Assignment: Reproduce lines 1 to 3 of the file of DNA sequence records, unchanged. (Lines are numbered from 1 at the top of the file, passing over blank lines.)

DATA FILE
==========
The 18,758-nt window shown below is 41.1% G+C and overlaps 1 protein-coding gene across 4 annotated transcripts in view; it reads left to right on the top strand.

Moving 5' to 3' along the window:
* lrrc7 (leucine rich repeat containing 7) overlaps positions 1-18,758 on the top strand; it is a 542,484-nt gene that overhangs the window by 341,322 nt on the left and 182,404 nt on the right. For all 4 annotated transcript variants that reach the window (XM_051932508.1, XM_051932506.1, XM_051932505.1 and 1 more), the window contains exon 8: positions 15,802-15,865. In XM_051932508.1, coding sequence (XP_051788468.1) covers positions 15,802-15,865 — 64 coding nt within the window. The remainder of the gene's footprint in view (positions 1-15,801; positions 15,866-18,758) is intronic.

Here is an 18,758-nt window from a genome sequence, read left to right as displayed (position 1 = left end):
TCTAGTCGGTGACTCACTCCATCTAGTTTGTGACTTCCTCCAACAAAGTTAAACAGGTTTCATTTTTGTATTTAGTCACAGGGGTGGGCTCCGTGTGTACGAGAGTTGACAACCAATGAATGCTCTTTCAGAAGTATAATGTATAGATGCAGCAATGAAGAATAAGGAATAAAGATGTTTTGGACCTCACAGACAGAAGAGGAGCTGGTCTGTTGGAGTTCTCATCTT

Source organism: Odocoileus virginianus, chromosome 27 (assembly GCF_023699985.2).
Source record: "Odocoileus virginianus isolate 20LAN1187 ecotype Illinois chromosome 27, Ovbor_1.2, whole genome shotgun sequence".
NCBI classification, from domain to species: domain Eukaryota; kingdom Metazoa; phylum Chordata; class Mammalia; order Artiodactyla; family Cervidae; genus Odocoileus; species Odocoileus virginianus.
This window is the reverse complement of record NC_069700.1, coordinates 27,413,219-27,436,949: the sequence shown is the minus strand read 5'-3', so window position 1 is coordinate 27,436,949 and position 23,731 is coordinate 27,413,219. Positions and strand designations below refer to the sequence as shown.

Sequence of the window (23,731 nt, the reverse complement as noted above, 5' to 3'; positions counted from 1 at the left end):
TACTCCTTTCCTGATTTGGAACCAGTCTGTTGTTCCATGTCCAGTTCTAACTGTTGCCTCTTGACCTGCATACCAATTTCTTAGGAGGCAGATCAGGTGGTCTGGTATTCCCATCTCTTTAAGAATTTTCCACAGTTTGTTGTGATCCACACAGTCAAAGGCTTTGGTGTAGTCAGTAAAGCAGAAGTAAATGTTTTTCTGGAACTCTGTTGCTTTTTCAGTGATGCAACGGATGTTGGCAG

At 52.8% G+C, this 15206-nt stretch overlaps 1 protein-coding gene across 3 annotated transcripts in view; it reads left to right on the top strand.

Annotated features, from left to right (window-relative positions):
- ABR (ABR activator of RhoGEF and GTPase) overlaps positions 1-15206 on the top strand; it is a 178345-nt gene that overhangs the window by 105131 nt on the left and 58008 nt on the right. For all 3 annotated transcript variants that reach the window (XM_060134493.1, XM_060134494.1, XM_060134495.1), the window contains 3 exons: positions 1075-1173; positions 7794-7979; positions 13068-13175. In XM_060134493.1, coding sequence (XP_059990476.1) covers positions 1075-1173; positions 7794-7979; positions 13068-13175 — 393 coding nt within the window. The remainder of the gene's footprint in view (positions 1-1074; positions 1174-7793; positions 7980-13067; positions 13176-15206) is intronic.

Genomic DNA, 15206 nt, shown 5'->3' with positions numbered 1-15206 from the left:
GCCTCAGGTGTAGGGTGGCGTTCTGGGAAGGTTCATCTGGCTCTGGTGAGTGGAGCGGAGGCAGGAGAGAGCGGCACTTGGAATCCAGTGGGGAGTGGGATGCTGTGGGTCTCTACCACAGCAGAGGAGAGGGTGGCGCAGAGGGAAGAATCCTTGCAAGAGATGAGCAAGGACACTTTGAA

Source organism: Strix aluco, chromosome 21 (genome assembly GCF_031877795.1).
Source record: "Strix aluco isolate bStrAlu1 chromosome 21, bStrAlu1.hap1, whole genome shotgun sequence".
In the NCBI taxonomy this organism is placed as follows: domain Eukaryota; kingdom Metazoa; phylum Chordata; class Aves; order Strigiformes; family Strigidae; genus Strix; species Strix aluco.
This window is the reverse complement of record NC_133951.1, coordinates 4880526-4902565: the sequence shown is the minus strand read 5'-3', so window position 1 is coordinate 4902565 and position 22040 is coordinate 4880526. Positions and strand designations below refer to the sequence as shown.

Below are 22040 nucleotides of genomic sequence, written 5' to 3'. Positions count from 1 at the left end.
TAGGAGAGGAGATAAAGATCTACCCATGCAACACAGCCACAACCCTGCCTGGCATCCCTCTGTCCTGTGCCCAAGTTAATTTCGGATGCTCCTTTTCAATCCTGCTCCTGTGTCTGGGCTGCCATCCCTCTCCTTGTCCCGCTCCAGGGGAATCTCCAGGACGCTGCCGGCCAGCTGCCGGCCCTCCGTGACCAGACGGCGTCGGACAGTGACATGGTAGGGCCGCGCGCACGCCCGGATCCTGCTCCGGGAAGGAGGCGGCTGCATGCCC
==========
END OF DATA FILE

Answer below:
The 18,758-nt window shown below is 41.1% G+C and overlaps 1 protein-coding gene across 4 annotated transcripts in view; it reads left to right on the top strand.

Moving 5' to 3' along the window:
* lrrc7 (leucine rich repeat containing 7) overlaps positions 1-18,758 on the top strand; it is a 542,484-nt gene that overhangs the window by 341,322 nt on the left and 182,404 nt on the right. For all 4 annotated transcript variants that reach the window (XM_051932508.1, XM_051932506.1, XM_051932505.1 and 1 more), the window contains exon 8: positions 15,802-15,865. In XM_051932508.1, coding sequence (XP_051788468.1) covers positions 15,802-15,865 — 64 coding nt within the window. The remainder of the gene's footprint in view (positions 1-15,801; positions 15,866-18,758) is intronic.